Go to How Not to Build an Addition Index! This page includes notes about home security.


While you are considering fire alarms and safety matters, you might also think about home security. Home security systems are a great way to protect your family and possessions from the bad guys of this world. A home security system is basically a human detector. Instead of waking you in case of fire, it startles you out of your sleep in case of intruders. You can get professionals to install and monitor the system or you can do it yourself.

Although most professional security companies do a fine job, I advocate the do-it-yourself method; you get a bigger bang for the buck. Modern technology has come a long way when the average guy can go into Radio Shack and buy motion detectors and door alarms for cheap.

On a square house, it takes no more than four stationary or two moving cameras to monitor the entire perimeter. Inside, motion detectors can be rigged to set off loud alarms and flashing lights. You can even get equipment that will pinpoint the intruder's location. Armed with foreknowledge provided by a centrally controlled monitoring system and equipped with a night observation device, body armor and a motorcycle helmet, the homeowner can deal effectively with any intruder.

I believe that a man's home is truly his castle. He has the right to defend himself and his property. However, there is one form of defense I cannot advocate: booby traps. Besides their comical name, there is nothing funny about traps. They could be inconvenient for the person who locks himself out of his house and could prove tragic if our noble fat fireman needs to gain immediate access.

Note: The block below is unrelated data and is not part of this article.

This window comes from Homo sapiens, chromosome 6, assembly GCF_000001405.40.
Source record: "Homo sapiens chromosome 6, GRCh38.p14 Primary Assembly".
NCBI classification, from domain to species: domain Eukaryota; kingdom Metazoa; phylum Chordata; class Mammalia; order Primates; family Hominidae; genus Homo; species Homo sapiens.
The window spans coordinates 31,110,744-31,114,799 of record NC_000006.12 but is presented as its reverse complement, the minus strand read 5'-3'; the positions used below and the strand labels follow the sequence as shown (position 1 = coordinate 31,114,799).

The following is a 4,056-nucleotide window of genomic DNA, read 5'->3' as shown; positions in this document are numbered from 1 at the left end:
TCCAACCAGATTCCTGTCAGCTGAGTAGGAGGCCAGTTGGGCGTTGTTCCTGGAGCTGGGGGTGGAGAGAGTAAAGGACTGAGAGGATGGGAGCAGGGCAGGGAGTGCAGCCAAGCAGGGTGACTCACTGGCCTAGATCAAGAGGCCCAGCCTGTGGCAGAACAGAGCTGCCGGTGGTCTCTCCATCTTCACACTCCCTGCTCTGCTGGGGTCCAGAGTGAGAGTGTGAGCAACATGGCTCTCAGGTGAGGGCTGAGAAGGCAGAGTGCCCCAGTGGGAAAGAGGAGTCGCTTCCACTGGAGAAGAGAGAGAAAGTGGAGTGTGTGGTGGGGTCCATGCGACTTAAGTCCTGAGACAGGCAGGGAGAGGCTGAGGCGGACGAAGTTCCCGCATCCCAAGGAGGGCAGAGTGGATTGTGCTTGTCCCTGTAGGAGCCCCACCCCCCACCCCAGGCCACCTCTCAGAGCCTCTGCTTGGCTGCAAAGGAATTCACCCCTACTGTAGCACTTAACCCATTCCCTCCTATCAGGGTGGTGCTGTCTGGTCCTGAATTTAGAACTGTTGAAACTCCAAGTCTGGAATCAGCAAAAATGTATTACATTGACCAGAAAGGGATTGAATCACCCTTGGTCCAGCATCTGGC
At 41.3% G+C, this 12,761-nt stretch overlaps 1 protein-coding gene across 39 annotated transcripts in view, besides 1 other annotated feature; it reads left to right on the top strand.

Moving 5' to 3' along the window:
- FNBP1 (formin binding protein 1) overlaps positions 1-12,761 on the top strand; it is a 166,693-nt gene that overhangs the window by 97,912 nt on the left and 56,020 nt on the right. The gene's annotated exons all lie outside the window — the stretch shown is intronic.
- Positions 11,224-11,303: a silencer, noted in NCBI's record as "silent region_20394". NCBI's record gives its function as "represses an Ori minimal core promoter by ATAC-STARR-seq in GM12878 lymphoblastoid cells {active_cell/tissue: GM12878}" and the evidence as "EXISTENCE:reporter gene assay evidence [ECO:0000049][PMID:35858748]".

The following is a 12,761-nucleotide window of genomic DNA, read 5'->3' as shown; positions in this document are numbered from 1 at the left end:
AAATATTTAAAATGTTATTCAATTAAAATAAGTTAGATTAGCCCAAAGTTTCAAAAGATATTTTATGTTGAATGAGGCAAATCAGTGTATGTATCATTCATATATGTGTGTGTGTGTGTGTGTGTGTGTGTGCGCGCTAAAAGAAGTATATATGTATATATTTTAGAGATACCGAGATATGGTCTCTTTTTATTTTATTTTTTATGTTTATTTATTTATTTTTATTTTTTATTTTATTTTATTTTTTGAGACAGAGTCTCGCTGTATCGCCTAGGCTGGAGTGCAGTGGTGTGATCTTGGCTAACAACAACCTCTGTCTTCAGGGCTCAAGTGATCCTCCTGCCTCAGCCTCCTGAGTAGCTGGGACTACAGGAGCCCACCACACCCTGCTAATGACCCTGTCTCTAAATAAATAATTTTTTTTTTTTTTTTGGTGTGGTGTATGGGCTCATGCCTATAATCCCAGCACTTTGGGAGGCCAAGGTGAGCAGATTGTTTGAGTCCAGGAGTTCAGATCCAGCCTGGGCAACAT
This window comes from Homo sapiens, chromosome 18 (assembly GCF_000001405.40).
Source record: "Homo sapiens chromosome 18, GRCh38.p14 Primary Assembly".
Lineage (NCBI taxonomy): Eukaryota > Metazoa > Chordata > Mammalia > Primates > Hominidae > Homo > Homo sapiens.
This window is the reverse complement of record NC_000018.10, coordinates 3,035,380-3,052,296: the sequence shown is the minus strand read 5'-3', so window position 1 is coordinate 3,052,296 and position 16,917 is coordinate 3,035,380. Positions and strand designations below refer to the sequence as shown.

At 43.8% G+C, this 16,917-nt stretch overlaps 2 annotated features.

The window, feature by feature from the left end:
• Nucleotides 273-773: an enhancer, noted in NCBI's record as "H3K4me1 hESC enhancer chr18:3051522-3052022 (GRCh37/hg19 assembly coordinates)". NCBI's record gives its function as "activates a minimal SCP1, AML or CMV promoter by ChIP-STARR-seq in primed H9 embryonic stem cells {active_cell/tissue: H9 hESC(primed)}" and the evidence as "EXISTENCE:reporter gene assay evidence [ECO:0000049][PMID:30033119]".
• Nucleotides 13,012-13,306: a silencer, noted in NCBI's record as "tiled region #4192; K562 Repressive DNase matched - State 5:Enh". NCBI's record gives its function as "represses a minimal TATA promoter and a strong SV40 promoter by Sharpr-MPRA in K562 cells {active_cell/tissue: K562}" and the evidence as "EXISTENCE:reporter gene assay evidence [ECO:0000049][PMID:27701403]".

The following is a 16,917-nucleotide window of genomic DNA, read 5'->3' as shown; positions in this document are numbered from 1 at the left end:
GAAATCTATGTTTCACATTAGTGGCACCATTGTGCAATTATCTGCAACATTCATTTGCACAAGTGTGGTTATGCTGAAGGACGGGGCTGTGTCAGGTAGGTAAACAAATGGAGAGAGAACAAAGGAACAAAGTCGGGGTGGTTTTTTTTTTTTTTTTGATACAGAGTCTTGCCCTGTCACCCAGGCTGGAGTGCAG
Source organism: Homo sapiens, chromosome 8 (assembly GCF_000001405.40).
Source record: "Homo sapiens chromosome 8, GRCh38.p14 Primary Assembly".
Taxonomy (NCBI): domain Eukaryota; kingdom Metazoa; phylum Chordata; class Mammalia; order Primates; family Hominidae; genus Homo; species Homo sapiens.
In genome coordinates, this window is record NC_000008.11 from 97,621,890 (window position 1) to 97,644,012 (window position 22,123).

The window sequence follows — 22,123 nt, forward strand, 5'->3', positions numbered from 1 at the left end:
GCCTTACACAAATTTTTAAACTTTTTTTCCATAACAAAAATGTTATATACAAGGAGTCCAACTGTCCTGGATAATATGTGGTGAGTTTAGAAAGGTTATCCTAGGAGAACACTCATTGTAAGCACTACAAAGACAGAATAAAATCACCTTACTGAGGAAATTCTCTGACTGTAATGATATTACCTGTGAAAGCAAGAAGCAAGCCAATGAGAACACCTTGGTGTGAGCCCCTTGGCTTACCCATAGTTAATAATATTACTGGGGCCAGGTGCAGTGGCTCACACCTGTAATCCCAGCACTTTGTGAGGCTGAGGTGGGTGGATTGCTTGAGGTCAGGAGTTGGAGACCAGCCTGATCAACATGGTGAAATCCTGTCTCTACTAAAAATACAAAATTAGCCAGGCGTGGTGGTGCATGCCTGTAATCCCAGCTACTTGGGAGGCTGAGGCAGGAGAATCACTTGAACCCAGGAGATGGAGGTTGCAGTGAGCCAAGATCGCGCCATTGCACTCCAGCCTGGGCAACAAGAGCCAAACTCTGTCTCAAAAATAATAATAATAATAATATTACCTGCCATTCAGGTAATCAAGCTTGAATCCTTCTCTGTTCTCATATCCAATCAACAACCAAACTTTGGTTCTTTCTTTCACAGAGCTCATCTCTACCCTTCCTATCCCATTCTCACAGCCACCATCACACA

Finally, it is a good idea, whether or not you are working on an addition, to plan escape routes. In case of a fire or some other natural disaster (for example: your wife goes on a cleaning rampage and she is looking for recruits), you should have two ways out of the house. One may be the normal path to the front door. The other might be a trampoline positioned directly beneath your egress window.

In hotel rooms and office buildings, escape routes are posted in every room. I do not recommend this extreme. Yet you should have your family practice house evacuation at least once a year. It is best to associate this drill with a periodic event. Some people schedule it on time-change weekends. Others prefer Christmas day. I have found that the best time is early in the morning anytime my wife's out-of-town friends come to visit.

Next Page

The Fat Fireman:
Who Is He?
Egress Window
What to Do
Fire Safety
Home Security

Window How To Manual

See below to order the book!

Introduction | Decision Making | Design | Permits | Buying Materials | Demolition | Digging | Masonry | Framing | Electricity | Plumbing | Inspections | Roofing | Sheathing / Siding | Soffits | Insurance | Insulation | Fat Fireman Rule | Drywall | Finish Carpentry | Tile | Painting | Carpet | Done

About the Author:
W.J. Rayment built an addition on his house, and in the course of the project learned from his many mistakes. This on-line compendium is his effort to help you learn from his experience. The advice and stories are often humorous, sometimes silly, but always informative. for yourself or as a gift for family or friends.

Contact Us | Privacy Statement